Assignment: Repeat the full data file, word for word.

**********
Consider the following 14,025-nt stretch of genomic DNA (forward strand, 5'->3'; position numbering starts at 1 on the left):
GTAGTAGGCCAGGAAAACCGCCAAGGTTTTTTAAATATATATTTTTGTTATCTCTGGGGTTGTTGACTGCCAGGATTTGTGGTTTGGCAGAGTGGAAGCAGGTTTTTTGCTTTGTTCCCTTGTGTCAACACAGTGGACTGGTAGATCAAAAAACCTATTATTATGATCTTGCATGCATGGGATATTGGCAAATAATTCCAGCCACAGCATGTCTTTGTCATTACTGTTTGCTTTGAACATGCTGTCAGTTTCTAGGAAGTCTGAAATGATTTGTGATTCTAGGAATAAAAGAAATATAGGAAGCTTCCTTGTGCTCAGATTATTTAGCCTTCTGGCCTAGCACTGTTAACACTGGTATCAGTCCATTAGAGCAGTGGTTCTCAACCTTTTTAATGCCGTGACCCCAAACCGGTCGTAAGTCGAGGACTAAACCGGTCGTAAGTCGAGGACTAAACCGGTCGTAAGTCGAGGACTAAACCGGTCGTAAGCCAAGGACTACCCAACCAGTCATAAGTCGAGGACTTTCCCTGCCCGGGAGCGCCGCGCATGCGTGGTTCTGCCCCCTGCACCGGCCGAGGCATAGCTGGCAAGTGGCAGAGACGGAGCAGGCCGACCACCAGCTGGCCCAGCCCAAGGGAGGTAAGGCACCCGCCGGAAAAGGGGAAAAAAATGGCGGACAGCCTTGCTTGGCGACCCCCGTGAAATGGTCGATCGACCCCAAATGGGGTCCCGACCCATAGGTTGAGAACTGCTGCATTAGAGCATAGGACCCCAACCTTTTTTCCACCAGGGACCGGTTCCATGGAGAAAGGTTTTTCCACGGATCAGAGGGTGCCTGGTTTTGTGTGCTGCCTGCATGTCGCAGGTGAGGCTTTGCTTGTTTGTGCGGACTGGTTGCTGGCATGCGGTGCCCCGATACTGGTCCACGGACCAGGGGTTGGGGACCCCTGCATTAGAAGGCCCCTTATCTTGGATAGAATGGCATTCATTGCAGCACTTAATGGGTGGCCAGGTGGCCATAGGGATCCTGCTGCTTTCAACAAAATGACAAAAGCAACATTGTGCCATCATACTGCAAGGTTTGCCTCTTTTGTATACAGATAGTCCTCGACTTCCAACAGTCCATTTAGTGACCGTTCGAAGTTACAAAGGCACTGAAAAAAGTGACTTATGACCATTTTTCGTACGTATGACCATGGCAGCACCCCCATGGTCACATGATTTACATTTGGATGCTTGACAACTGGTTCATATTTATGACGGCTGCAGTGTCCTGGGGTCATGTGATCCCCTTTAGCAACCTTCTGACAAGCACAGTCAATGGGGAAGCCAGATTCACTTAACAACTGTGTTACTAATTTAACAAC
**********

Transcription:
Consider the following 14,025-nt stretch of genomic DNA (forward strand, 5'->3'; position numbering starts at 1 on the left):
GTAGTAGGCCAGGAAAACCGCCAAGGTTTTTTAAATATATATTTTTGTTATCTCTGGGGTTGTTGACTGCCAGGATTTGTGGTTTGGCAGAGTGGAAGCAGGTTTTTTGCTTTGTTCCCTTGTGTCAACACAGTGGACTGGTAGATCAAAAAACCTATTATTATGATCTTGCATGCATGGGATATTGGCAAATAATTCCAGCCACAGCATGTCTTTGTCATTACTGTTTGCTTTGAACATGCTGTCAGTTTCTAGGAAGTCTGAAATGATTTGTGATTCTAGGAATAAAAGAAATATAGGAAGCTTCCTTGTGCTCAGATTATTTAGCCTTCTGGCCTAGCACTGTTAACACTGGTATCAGTCCATTAGAGCAGTGGTTCTCAACCTTTTTAATGCCGTGACCCCAAACCGGTCGTAAGTCGAGGACTAAACCGGTCGTAAGTCGAGGACTAAACCGGTCGTAAGTCGAGGACTAAACCGGTCGTAAGCCAAGGACTACCCAACCAGTCATAAGTCGAGGACTTTCCCTGCCCGGGAGCGCCGCGCATGCGTGGTTCTGCCCCCTGCACCGGCCGAGGCATAGCTGGCAAGTGGCAGAGACGGAGCAGGCCGACCACCAGCTGGCCCAGCCCAAGGGAGGTAAGGCACCCGCCGGAAAAGGGGAAAAAAATGGCGGACAGCCTTGCTTGGCGACCCCCGTGAAATGGTCGATCGACCCCAAATGGGGTCCCGACCCATAGGTTGAGAACTGCTGCATTAGAGCATAGGACCCCAACCTTTTTTCCACCAGGGACCGGTTCCATGGAGAAAGGTTTTTCCACGGATCAGAGGGTGCCTGGTTTTGTGTGCTGCCTGCATGTCGCAGGTGAGGCTTTGCTTGTTTGTGCGGACTGGTTGCTGGCATGCGGTGCCCCGATACTGGTCCACGGACCAGGGGTTGGGGACCCCTGCATTAGAAGGCCCCTTATCTTGGATAGAATGGCATTCATTGCAGCACTTAATGGGTGGCCAGGTGGCCATAGGGATCCTGCTGCTTTCAACAAAATGACAAAAGCAACATTGTGCCATCATACTGCAAGGTTTGCCTCTTTTGTATACAGATAGTCCTCGACTTCCAACAGTCCATTTAGTGACCGTTCGAAGTTACAAAGGCACTGAAAAAAGTGACTTATGACCATTTTTCGTACGTATGACCATGGCAGCACCCCCATGGTCACATGATTTACATTTGGATGCTTGACAACTGGTTCATATTTATGACGGCTGCAGTGTCCTGGGGTCATGTGATCCCCTTTAGCAACCTTCTGACAAGCACAGTCAATGGGGAAGCCAGATTCACTTAACAACTGTGTTACTAATTTAACAAC